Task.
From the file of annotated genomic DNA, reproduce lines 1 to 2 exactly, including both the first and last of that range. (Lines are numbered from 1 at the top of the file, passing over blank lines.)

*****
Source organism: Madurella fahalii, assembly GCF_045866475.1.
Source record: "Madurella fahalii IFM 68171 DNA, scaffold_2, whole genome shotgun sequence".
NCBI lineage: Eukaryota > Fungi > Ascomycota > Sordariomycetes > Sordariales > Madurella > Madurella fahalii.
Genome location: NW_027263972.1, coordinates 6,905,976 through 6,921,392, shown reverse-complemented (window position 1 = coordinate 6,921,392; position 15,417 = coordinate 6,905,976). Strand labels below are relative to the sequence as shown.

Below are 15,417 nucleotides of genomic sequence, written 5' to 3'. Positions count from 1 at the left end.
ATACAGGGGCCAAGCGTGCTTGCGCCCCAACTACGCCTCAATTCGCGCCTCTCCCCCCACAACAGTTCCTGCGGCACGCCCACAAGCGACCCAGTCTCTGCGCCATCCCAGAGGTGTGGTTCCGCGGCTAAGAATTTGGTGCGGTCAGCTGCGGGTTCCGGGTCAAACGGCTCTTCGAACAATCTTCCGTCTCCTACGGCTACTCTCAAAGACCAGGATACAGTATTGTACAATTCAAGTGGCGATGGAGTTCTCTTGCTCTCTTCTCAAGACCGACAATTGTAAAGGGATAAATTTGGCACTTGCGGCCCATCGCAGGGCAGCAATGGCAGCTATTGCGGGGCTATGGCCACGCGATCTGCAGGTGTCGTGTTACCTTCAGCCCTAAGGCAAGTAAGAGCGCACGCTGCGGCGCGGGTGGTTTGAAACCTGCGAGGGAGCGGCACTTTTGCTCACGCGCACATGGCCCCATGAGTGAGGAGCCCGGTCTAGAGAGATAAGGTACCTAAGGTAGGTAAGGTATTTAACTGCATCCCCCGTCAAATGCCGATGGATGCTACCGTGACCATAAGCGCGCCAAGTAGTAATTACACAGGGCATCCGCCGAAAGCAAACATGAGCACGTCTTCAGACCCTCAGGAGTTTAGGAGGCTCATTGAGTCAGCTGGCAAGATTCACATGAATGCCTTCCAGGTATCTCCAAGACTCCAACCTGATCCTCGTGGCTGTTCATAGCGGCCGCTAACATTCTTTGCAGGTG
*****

Source organism: Madurella fahalii, assembly GCF_045866475.1.
Source record: "Madurella fahalii IFM 68171 DNA, scaffold_2, whole genome shotgun sequence".